Conservation Genetics Resources | Year: 2016
Many spider species produce webs that represent a potential non-invasive source of DNA for conservation genetic analysis. Reported here is the successful isolation of target DNA from members of two families (Theraphosidae and Pholcidae) using a standard CTAB phenol–chloroform–isoamyl protocol. The isolated DNA was of sufficient quality to permit routine PCR amplification and sequencing of mtDNA COI fragments of various sizes (maximum 710 bp attempted). This adds to other studies in demonstrating that webbing offers an excellent resource for genetic studies of spiders across families. Applications of the technique include species identification and monitoring, faunistic surveys, population connectivity, subpopulation structuring, and ex situ breeding programs. © 2016, The Author(s).
Hampson M.C.,Bristol Zoological Society |
Hampson M.C.,University of Bristol |
Schwitzer C.S.,Bristol Zoological Society
PLoS ONE | Year: 2016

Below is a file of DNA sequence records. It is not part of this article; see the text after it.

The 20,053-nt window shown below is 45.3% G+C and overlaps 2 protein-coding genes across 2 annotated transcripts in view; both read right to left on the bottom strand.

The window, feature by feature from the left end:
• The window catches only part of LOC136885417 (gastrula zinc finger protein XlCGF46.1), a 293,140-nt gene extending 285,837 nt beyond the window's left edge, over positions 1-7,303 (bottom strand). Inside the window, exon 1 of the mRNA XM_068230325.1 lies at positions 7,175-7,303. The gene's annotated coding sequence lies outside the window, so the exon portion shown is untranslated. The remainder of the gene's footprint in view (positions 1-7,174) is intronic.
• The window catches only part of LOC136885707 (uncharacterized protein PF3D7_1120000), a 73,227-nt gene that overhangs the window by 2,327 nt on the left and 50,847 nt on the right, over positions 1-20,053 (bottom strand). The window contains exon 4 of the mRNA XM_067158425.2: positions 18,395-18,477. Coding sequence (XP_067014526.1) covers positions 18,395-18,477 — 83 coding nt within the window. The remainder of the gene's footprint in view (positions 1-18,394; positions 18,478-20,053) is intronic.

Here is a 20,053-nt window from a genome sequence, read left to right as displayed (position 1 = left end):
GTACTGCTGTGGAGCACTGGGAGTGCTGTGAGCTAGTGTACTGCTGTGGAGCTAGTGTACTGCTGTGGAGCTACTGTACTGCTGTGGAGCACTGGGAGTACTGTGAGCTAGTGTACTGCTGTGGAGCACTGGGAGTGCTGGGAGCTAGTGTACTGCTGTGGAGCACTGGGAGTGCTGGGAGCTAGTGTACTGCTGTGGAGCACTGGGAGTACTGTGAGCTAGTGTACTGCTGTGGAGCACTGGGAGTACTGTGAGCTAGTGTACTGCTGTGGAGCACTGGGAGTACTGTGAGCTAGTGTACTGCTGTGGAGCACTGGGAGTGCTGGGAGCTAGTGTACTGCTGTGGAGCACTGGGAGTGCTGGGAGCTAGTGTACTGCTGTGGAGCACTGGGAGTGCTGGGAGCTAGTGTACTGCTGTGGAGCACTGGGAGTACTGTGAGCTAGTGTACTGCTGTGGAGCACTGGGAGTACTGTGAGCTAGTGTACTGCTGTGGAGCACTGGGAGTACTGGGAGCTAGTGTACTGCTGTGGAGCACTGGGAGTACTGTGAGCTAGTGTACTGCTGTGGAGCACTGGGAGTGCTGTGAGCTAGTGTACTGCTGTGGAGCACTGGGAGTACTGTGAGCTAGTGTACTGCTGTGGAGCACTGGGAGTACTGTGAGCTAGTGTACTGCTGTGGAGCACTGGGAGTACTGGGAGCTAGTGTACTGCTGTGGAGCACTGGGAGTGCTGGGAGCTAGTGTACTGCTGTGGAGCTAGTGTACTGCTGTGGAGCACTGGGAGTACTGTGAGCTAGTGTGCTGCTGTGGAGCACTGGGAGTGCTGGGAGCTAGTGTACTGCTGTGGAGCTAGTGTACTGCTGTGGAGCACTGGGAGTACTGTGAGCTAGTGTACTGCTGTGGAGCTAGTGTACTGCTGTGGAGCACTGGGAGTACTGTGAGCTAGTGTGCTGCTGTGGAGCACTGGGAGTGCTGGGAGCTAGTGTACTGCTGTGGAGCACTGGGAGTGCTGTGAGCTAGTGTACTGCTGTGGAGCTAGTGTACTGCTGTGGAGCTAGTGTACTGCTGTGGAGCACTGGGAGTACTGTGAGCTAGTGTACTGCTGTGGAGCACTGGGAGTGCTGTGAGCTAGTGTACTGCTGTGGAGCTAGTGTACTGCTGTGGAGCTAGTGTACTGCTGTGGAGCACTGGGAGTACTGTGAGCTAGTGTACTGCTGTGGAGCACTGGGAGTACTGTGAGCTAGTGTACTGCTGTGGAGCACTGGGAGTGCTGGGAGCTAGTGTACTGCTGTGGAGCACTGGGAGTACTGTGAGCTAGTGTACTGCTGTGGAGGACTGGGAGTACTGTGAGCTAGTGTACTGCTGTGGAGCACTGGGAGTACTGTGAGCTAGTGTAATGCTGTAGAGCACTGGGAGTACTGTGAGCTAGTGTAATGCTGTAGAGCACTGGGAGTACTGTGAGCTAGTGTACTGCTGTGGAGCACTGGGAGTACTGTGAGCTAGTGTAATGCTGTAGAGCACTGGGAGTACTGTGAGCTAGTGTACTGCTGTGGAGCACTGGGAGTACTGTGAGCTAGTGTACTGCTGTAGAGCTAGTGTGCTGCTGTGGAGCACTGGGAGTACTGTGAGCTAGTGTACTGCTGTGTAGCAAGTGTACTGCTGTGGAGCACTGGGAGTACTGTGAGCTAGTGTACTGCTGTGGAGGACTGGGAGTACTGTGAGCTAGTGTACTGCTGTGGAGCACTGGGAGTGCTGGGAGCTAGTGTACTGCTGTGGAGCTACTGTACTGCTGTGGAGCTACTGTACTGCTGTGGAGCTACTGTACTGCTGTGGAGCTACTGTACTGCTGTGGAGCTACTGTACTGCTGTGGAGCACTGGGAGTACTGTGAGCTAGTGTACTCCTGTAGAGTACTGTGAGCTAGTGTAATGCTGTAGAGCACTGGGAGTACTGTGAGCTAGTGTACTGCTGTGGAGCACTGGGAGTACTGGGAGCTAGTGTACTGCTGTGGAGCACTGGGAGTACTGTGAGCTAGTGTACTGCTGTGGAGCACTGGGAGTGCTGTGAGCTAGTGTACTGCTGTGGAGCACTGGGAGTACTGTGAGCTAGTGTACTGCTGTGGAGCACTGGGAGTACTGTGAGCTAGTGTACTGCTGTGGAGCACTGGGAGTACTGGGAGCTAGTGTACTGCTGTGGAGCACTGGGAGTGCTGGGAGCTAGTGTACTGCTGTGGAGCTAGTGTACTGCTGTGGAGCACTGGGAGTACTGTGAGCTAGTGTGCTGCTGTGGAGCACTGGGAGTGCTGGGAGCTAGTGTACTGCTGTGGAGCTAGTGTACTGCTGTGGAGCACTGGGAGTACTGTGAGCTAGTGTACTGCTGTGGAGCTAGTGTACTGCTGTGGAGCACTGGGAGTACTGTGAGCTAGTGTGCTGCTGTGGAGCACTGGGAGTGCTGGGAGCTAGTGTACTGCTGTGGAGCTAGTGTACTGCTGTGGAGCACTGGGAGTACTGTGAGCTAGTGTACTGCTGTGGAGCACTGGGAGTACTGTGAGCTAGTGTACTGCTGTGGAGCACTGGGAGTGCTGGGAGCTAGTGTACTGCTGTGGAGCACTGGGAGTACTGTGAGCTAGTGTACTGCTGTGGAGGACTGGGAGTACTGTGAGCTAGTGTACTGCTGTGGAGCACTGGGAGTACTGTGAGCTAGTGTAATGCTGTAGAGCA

Species Survival Plans and European Endangered Species Programmes have been developed for several species of endangered felids in order to build up captive reserve populations and support their conservation in the wild. The Siberian tiger (Panthera tigris altaica), snow leopard (Uncia uncia), cheetah (Acinonyx jubatus) and clouded leopard (Neofelis nebulosa) are managed in such ex situ conservation programmes. Many zoological institutions hand-rear offspring if rearing by the mother fails. Hand-rearing can cause behavioural problems, resulting in decreased copulation and lower breeding success in some species. In this study, studbook data subsets were examined: from 1901 to 2011; and 2000 to 2011. We analysed records from 4273 Siberian tigers, 2045 snow leopards, 3435 cheetahs, and 804 clouded leopards. We assessed the number of offspring produced, litter size, age at first reproduction, longevity, infant mortality and generational rearing of hand-reared versus parent-reared individuals. Hand-reared Siberian tigers (p<0.01; p = 0.0113), snow leopards (p<0.01), male cheetahs (p<0.01) and female clouded leopards (p<0.01) produced fewer offspring than parent-reared individuals. Hand-reared snow leopard breeding pairs had larger litters than parent-reared pairs (p = 0.0404). Hand-reared snow leopard females reproduced later in life (p<0.01). Hand-reared female Siberian tigers lived shorter lives, while hand-reared cheetahs lived longer (p<0.01; p = 0.0107). Infant mortality was higher in hand-reared snow leopards (p<0.01) and male cheetahs (p = 0.0395) in the 1901-2011 dataset and lower in hand-reared female Siberian tiger and male snow leopard cubs (p = 0.0404; p = 0.0349) in the 2000-2011 dataset. The rearing of the mother and subsequent rearing of offspring showed a significant relationship for all species (p<0.01 for Siberian tiger and snow leopard cubs; p<0.001 for cheetah and snow leopard cubs). Taking into account the limited carrying capacity of zoos, the results of this study highlight that careful consideration should be taken when deciding whether or not to hand-rear individuals that are part of Species Survival Plans and European Endangered Species Programmes. © 2016 Hampson, Schwitzer.This is an open access article distributed under the terms of the Creative Commons Attribution License, which permits unrestricted use, distribution, and reproduction in any medium, provided the original author and source are credited.